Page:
4 of 6 reactors are write-offs – TEPCO

FUKUSHIMA, JAPAN - Japan's nuclear safety agency said that new tests of seawater near a crippled nuclear plant revealed sharply increased levels of radioactive iodine.

Hidehiko Nishiyama, deputy director general of the Nuclear and Industrial Safety Agency, said that seawater tested near the Fukushima Daiichi Nuclear Power Station was found to contain iodine 131 at 3,355 times the safety standard. He said the readings, taken from samples collected about 300 yards from the plant, posed no immediate threat to public health, and no fishing was being conducted in the area.

Tokyo Electric Power Co. TEPCO, the operator of the plant, said it would write off four of the six reactors at the facility, a move many analysts have said was inevitable following damage to the units since the March 11 earthquake and tsunami. It was the first time the company explicitly acknowledged that much of its multibillion investment is irrecoverable.

"We have no choice but to scrap" the No.

1, 2, 3 and 4 units at the Fukushima Daiichi Nuclear Power Station, Tsunehisa Katsumata, chairman of Tokyo Electric, told a news conference.

He said the No. 5 and 6 units were still operational, but said any restart of those would depend on consultation with the government and local residents.

Yukio Edano, the chief government spokesman, appeared skeptical of reviving the No. 5 and 6 units, telling an afternoon news conference that "the decision is pretty obvious."

In a separate development, smoke was seen rising from a second nuclear power plant run by Tokyo Electric Power, the Fukushima Daini plant, about 9.6 kilometres south of the Fukushima Daiichi complex.

At 5:56 p.m., smoke was seen coming from the turbine building of the No. 1 reactor, a spokesman for the nuclear safety agency said. The smoke ended at 6:13 p.m., he said. Local firefighters determined that the source was a problem with a power panel in the building, and the situation was under control, the spokesman said.

The Daini plant was not significantly damaged by the quake and tsunami and never lost external power to its cooling systems.

Katsumata, 71, is taking over leadership of TEPCO after the president, Masataka Shimizu, 66, was hospitalized. Shimizu was being treated for hypertension and dizziness, the company said.

Other than a news conference on March 13 where he apologized to the public, Shimizu has been largely absent since the disaster struck. Japanese media had been rife with theories on his disappearance with some even reporting rumors that he had committed suicide.

Katsumata also offered his "sincere apologies" to those affected by the nuclear crisis, which has forced thousands of people to evacuate the area around the plant and left farmers unable to sell radiation-tainted produce.

In recent days, the announcements of mounting contaminated water in the plant, as well as the discovery of plutonium traces in the soil outside the facility and an increasingly dangerous environment for plant workers have forced government officials to acknowledge the dangerous side effects of measures taken to keep nuclear fuel cool.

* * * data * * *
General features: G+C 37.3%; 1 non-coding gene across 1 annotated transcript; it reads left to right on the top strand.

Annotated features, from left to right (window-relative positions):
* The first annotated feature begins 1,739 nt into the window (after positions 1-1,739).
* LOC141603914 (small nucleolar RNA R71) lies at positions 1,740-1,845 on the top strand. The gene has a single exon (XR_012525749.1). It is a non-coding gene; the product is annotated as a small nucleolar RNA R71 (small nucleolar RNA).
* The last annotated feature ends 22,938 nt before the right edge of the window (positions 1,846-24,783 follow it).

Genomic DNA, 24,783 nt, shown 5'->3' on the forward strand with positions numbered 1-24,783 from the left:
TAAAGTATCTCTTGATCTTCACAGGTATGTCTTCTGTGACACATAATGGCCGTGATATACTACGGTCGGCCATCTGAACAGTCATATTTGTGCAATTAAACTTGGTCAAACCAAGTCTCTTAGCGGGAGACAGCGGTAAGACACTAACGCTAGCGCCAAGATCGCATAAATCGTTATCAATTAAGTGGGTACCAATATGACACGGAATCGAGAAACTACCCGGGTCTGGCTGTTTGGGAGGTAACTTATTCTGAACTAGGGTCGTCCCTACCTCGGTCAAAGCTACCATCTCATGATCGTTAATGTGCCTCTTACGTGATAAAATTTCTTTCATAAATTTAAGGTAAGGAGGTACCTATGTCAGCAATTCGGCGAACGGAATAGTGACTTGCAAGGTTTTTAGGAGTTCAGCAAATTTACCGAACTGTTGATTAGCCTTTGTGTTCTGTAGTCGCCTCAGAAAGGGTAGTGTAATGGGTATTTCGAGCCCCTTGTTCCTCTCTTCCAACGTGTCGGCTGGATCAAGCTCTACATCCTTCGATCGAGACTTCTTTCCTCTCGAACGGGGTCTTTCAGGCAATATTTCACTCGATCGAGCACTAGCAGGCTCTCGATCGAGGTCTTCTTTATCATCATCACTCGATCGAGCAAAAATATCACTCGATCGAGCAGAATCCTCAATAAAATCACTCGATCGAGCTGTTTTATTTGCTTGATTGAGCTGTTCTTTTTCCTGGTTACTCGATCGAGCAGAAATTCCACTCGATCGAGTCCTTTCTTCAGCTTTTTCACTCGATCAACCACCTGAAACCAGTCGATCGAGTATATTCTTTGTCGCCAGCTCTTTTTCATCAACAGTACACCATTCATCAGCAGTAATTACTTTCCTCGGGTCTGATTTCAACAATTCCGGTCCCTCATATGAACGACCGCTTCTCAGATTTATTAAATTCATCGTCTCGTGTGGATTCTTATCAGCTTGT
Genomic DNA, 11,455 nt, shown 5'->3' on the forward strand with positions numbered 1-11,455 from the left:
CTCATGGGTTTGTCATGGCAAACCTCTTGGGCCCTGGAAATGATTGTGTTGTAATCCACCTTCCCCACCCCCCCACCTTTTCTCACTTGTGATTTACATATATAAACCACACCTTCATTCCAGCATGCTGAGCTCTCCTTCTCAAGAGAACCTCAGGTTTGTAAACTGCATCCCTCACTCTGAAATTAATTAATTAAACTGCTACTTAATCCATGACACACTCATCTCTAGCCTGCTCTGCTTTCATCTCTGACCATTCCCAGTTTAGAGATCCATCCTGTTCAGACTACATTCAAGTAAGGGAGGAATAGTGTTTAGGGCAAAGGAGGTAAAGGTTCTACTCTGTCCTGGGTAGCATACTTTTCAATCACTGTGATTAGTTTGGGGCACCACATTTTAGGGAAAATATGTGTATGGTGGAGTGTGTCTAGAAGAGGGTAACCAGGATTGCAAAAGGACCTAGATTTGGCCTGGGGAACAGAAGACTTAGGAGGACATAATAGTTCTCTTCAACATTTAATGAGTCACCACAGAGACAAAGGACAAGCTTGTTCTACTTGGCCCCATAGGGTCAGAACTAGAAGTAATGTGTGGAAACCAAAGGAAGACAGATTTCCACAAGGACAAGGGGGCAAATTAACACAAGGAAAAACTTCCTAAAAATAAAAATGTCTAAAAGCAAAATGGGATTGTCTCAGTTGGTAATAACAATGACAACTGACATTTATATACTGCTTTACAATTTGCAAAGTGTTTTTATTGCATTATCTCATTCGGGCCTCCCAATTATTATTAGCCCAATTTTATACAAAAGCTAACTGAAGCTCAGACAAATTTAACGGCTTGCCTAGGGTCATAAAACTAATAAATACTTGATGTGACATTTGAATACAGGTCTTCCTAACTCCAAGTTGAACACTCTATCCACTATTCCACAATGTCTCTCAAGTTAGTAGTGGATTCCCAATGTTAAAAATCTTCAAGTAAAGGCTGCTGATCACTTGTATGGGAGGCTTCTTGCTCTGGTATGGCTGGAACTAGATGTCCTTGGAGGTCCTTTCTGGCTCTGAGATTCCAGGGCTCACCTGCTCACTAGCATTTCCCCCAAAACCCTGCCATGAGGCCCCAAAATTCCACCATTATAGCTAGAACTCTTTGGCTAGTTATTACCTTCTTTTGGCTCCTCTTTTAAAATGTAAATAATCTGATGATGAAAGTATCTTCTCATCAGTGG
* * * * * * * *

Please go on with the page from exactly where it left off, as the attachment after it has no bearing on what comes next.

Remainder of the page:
Edano said that government and nuclear experts are considering new steps to prevent the spread of radiation from the plant, such as covering the reactors with a special cloth to reduce the amount of released radiation. Edano also said the government is considering using a tanker to collect contaminated water.

Meanwhile, Greenpeace, the anti-nuclear environmental organization, gave guarded endorsement to the radiation data published by the Japanese government concerning the Fukushima plant.

The organization, which has a well-known anti-nuclear stance, had said that it was coming to Japan to provide "an alternative to the often contradictory information released by nuclear regulators."

There has been some public mistrust regarding the official data, with fears exacerbated by occasionally contradictory announcements. But Jan van de Putte, a Greenpeace official, said that its scientists' findings largely correlated with the official Japanese data.

"There is no contradiction between Greenpeace data and local data," he said. "The contradiction is between the data, and action to help people" in the affected areas.

The organization recommended that the government move more aggressively to evacuate residents near the complex.

But van de Putte declined to say whether he recommended expanding the Japanese government's evacuation zone beyond the 30-kilometre band that is now the de facto standard after officials began encouraging people 20 to 30 kilometres from the plant to leave.

The U.S. government has recommended that people stay at least 80 kilometres away from the plant.

The National Police Agency said the number of dead from the March 11 quake and tsunami had risen to 11,258, with 16,344 people still missing.



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